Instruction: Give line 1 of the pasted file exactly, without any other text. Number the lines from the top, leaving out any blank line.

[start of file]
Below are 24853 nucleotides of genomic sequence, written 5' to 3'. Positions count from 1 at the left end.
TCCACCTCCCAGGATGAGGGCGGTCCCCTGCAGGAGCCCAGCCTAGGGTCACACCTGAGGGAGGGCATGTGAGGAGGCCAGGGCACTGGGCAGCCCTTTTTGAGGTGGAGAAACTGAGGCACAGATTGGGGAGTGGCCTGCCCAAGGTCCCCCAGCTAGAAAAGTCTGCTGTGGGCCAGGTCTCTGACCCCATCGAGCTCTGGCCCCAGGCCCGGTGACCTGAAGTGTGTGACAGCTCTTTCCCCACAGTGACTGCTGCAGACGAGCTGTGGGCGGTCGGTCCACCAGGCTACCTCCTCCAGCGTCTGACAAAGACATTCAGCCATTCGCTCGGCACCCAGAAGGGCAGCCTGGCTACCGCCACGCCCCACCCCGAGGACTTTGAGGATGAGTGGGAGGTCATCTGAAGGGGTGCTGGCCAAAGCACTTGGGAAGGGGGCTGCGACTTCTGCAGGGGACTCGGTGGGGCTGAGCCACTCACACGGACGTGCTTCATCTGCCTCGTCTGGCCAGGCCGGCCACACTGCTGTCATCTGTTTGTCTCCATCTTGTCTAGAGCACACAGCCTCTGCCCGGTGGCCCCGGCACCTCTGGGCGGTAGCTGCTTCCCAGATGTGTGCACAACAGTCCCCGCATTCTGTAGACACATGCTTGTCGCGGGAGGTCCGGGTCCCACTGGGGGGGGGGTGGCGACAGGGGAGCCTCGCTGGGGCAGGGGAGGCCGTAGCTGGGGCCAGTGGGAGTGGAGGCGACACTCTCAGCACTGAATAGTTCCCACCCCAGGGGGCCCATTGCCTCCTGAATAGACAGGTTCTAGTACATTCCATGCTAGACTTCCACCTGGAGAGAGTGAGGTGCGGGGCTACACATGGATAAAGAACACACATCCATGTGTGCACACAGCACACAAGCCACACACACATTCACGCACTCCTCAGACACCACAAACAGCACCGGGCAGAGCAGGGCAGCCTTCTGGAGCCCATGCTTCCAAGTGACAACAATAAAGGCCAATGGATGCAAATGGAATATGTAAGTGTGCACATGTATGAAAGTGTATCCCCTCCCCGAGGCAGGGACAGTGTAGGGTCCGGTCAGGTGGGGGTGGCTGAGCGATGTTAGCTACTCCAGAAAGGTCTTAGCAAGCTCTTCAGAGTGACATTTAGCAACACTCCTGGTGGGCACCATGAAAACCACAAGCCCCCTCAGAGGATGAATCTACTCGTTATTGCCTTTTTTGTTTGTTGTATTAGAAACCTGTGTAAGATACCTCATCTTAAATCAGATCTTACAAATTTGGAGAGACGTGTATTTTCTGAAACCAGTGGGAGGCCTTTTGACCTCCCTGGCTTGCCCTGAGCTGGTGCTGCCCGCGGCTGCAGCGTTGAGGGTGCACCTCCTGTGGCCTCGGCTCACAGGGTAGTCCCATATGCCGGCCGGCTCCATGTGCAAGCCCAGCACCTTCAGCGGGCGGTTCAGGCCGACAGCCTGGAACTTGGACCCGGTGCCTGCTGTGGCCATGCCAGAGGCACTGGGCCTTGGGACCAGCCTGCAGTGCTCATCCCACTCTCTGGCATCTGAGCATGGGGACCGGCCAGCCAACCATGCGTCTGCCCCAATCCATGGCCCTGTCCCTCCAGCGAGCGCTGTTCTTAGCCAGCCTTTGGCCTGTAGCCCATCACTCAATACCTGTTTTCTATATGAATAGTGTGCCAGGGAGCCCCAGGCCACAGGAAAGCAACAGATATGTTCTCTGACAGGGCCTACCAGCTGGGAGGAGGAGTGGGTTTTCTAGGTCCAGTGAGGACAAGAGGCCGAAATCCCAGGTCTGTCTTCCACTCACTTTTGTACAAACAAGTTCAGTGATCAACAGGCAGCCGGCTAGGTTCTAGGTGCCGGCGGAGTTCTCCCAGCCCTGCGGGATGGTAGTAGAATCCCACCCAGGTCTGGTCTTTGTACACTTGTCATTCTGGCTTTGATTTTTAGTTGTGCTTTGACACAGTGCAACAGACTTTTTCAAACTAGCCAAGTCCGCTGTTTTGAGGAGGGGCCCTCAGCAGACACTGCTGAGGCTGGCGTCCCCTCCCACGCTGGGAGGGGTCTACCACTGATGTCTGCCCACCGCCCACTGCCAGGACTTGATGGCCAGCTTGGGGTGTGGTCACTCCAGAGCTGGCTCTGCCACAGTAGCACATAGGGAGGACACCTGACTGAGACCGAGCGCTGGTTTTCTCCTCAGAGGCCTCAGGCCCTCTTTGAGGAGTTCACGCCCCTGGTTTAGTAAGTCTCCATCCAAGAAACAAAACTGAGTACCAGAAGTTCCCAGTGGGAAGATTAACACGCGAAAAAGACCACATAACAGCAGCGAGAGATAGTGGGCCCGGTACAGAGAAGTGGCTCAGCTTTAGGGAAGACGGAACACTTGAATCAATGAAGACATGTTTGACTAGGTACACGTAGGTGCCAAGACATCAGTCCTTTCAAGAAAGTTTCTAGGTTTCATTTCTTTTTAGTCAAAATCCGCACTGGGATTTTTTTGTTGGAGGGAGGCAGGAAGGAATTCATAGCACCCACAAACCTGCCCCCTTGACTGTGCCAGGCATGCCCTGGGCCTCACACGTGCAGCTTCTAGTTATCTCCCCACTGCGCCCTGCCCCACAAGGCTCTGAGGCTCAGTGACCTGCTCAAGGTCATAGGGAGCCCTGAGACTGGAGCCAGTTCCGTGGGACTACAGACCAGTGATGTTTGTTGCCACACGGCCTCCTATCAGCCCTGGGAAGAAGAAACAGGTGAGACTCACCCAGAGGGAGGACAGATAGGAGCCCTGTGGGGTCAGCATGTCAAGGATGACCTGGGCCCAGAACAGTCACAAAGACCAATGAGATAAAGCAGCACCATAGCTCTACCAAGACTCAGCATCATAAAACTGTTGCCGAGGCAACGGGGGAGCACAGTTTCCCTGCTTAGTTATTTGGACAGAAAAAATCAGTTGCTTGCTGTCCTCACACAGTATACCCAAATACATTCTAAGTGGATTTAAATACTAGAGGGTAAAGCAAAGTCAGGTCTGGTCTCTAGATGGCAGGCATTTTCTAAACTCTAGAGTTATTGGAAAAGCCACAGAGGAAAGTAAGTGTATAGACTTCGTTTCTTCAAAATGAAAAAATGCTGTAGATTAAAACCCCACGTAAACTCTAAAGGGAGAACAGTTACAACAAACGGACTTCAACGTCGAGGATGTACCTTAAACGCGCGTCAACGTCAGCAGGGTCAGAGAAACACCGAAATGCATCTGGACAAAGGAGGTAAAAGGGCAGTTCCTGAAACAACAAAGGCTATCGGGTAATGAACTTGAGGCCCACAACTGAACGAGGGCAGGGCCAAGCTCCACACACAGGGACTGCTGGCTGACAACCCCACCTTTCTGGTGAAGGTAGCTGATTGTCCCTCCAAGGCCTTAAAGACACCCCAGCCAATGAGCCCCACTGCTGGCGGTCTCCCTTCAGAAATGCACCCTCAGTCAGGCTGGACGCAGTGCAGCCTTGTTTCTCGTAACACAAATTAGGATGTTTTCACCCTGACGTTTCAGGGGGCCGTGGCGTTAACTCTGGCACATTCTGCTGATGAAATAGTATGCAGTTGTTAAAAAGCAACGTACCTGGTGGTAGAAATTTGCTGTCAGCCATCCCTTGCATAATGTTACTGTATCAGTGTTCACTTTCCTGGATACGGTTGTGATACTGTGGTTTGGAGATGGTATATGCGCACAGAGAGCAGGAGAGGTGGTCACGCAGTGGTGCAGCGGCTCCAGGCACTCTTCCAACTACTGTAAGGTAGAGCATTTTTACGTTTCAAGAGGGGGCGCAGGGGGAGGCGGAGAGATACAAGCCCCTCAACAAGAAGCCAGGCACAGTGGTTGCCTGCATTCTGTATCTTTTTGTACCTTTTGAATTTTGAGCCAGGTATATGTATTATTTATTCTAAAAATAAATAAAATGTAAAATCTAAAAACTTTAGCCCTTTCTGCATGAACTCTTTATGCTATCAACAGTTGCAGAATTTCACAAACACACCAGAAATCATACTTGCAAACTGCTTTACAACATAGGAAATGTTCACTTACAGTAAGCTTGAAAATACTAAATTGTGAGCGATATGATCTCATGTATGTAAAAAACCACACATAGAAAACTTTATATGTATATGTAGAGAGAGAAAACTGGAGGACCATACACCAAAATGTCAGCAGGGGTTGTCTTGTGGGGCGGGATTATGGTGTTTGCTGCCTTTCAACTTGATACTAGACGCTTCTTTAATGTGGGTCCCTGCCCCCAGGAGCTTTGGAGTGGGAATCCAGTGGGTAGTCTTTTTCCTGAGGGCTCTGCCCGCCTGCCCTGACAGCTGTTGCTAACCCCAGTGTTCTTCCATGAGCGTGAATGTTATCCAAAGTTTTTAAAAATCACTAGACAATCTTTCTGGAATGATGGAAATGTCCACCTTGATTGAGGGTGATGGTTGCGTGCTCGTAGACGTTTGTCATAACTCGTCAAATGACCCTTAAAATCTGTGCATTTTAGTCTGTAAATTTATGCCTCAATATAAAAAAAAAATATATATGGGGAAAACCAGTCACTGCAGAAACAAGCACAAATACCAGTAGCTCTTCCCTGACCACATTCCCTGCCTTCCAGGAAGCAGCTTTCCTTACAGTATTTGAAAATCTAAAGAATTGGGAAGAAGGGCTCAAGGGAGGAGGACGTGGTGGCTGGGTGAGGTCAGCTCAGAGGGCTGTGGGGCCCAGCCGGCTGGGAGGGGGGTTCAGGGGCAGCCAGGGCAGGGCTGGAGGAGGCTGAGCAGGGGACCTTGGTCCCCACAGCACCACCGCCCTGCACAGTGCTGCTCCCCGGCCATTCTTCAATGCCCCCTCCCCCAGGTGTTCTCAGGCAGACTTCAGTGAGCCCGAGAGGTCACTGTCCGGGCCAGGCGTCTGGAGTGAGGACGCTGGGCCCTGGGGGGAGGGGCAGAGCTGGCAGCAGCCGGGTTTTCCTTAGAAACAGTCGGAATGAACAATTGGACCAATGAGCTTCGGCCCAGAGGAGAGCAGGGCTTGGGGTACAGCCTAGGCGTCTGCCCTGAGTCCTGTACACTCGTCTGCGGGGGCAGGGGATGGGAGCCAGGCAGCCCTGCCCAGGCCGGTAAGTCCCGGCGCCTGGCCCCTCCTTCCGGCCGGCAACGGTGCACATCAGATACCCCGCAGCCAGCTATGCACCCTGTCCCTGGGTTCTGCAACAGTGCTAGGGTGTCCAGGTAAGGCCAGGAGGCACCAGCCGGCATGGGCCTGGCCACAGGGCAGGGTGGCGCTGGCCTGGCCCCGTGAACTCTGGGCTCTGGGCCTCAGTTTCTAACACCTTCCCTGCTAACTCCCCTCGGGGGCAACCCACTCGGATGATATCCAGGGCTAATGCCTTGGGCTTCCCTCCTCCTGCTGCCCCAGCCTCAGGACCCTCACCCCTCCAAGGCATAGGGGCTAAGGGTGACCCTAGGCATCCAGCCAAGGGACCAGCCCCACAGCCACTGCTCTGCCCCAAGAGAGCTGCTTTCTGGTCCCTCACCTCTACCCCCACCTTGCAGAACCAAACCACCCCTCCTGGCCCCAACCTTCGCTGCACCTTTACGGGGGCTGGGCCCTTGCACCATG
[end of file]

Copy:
Below are 24853 nucleotides of genomic sequence, written 5' to 3'. Positions count from 1 at the left end.